The famous Altar of Zeus in Pergamon is on the south of the theater. Eumenes II (197-159 BC) constructed it as a memorial of the victory against the Galatians. This Altar has the shape of a horseshoe and its dimensions are 36.44 m × 34.20 m (119.55 ft × 112.20 ft). It is composed of four parts and the high relieves on it describe the war between the giants and the gods. The Altar which was taken away from Pergamon in 1871 and carried to Germany by the German engineer Carl Humann, is exhibited at the Museum of Pergamum in Berlin, in a manner conforming to its original. Today the Turkish government is trying to get it back from Germany bringing the issue to the International Court of Justice in The Hague. On the south of the Altar, the Agora (market place) belonging to the 2nd century BC, is situated. In the middle of the Agora there is a small altar. Downwards in the Acropolis, the central city is placed. Inside Pergamon, there is the Temple of Serapis, built for the Egyptian Gods in the 2nd century AD. and called the Red Courtyard by locals. This is a basilica shaped building constructed under the reign of Hadrian, then, in the 4th century, it was converted into a church dedicated to St. John and became one of the Seven Churches of Christianity.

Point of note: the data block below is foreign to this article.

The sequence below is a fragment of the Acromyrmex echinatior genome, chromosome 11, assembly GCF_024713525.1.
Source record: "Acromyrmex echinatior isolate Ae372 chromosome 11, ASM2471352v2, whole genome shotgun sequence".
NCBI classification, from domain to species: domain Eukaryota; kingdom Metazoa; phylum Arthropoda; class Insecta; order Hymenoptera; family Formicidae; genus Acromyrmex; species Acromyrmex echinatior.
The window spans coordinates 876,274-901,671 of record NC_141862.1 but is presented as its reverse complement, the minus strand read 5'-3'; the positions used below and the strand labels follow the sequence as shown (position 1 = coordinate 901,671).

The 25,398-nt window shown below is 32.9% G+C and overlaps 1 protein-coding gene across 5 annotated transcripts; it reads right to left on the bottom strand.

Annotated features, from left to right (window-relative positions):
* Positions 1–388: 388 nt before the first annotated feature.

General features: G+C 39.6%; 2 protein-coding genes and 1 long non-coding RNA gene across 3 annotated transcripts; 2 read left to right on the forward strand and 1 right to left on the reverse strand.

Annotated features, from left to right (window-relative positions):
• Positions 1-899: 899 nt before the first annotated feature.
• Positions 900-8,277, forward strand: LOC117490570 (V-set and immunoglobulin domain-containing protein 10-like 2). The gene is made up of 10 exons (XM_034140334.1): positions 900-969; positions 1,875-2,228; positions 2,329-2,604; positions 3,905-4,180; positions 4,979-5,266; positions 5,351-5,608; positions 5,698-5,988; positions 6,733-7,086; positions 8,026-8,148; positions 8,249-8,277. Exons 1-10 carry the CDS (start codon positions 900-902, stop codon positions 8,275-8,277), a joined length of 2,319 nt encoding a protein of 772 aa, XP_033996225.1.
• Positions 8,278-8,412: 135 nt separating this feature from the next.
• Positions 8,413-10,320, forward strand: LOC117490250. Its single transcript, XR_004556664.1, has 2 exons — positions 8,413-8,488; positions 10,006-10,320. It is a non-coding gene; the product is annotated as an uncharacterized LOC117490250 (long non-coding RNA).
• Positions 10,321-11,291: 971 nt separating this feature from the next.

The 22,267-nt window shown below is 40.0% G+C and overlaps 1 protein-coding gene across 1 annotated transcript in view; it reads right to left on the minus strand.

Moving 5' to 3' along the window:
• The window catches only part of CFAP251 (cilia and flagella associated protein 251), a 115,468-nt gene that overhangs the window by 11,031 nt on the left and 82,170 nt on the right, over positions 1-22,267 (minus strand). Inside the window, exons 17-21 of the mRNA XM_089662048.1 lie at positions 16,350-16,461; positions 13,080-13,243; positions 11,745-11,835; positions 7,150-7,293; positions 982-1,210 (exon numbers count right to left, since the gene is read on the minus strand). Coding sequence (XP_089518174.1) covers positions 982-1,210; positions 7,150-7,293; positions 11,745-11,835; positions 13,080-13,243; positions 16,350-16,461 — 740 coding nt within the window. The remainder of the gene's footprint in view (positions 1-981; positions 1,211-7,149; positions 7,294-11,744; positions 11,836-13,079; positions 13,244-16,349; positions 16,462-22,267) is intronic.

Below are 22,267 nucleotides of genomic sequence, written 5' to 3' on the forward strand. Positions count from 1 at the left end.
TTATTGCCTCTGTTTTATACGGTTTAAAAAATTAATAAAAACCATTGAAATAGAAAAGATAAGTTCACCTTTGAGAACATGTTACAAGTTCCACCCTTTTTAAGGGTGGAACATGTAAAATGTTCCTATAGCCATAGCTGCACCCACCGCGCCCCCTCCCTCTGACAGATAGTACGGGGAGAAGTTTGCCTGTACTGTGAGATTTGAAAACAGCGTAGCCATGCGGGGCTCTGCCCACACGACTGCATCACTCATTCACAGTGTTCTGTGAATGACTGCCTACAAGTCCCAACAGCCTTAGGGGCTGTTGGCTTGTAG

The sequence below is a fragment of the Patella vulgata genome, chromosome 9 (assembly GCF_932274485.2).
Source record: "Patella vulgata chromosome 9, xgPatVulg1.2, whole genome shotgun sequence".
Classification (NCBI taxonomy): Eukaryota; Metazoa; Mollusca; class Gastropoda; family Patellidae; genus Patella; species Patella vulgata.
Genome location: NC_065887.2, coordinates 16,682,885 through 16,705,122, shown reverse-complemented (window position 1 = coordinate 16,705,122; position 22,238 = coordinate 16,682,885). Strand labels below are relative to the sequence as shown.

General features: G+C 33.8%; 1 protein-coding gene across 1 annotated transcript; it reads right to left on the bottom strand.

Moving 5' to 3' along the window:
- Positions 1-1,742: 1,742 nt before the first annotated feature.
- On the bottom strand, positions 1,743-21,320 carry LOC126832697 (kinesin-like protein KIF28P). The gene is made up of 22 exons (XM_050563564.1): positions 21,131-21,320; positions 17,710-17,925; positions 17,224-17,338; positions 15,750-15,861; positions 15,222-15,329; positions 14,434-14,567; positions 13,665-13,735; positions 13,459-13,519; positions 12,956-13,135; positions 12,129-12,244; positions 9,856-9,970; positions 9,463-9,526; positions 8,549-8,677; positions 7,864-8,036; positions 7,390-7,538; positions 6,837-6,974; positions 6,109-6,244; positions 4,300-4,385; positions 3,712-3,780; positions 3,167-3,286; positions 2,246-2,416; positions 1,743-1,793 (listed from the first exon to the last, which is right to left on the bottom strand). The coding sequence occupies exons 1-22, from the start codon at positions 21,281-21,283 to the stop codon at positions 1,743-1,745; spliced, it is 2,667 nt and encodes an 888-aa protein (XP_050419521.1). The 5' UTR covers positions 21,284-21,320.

The museum is in Bergama and Asklepion (the ancient medical complex, hospital) is out of the city. It is believed that Asklepion, built in the name of Aesculapius, the god of Health and Medicine, has existed since the 4th century BC. It contains premises such as a small theater with a capacity of 3,500 people, rooms where the patients were cured by the sound of water and music, the temple of Asklepion and the library. Here, the dreams of the patients were analyzed by their doctors (priests) 2000 years before Sigmund Freud did. One of the important personalities associated with the Asklepion was Galen (Galenus) from the 2nd century AD. It was under Eastern Roman rule except Sassanid invasion in 620s, Umayyad invasion in 715 and Sultanate of Rum rule between 1074 and 1097. It was conquered by Karasids in 1302. It was part of Ottoman Empire in 1337. During Ottoman rule, it was part of the Sanjak of Karesi between 1337 and 1868, in Saruhan one (Its centre was Manisa) between 1868 and 1877 and finally in İzmir one. During Turkish War of Independence, it was occupied by Greece in June 19, 1919, but came under Turkish control in September 14, 1922.